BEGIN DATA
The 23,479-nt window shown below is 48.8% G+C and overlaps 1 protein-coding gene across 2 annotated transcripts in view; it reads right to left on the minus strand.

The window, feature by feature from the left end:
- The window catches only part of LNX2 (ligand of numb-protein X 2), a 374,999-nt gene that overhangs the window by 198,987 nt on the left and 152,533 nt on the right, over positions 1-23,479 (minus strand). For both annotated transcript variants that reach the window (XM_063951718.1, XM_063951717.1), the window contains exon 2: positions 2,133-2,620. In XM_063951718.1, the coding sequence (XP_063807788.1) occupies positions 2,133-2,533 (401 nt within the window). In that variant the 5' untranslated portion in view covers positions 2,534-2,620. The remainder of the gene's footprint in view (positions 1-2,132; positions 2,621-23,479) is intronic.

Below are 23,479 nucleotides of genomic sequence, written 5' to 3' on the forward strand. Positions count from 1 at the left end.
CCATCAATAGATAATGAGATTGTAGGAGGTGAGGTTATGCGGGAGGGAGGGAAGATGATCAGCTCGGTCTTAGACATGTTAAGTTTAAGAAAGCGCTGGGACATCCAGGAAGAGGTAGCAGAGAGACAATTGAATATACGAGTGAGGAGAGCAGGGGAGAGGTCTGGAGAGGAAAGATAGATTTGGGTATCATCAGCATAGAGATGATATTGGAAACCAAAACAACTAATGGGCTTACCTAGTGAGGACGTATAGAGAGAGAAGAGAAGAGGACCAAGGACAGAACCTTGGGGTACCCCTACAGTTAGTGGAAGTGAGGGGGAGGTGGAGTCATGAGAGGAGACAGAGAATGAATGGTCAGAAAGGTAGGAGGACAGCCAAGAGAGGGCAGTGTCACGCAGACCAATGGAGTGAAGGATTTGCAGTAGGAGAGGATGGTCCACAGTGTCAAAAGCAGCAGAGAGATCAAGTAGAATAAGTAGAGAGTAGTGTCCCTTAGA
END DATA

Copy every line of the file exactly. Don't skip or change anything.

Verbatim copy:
The 23,479-nt window shown below is 48.8% G+C and overlaps 1 protein-coding gene across 2 annotated transcripts in view; it reads right to left on the minus strand.

The window, feature by feature from the left end:
- The window catches only part of LNX2 (ligand of numb-protein X 2), a 374,999-nt gene that overhangs the window by 198,987 nt on the left and 152,533 nt on the right, over positions 1-23,479 (minus strand). For both annotated transcript variants that reach the window (XM_063951718.1, XM_063951717.1), the window contains exon 2: positions 2,133-2,620. In XM_063951718.1, the coding sequence (XP_063807788.1) occupies positions 2,133-2,533 (401 nt within the window). In that variant the 5' untranslated portion in view covers positions 2,534-2,620. The remainder of the gene's footprint in view (positions 1-2,132; positions 2,621-23,479) is intronic.

Below are 23,479 nucleotides of genomic sequence, written 5' to 3' on the forward strand. Positions count from 1 at the left end.
CCATCAATAGATAATGAGATTGTAGGAGGTGAGGTTATGCGGGAGGGAGGGAAGATGATCAGCTCGGTCTTAGACATGTTAAGTTTAAGAAAGCGCTGGGACATCCAGGAAGAGGTAGCAGAGAGACAATTGAATATACGAGTGAGGAGAGCAGGGGAGAGGTCTGGAGAGGAAAGATAGATTTGGGTATCATCAGCATAGAGATGATATTGGAAACCAAAACAACTAATGGGCTTACCTAGTGAGGACGTATAGAGAGAGAAGAGAAGAGGACCAAGGACAGAACCTTGGGGTACCCCTACAGTTAGTGGAAGTGAGGGGGAGGTGGAGTCATGAGAGGAGACAGAGAATGAATGGTCAGAAAGGTAGGAGGACAGCCAAGAGAGGGCAGTGTCACGCAGACCAATGGAGTGAAGGATTTGCAGTAGGAGAGGATGGTCCACAGTGTCAAAAGCAGCAGAGAGATCAAGTAGAATAAGTAGAGAGTAGTGTCCCTTAGA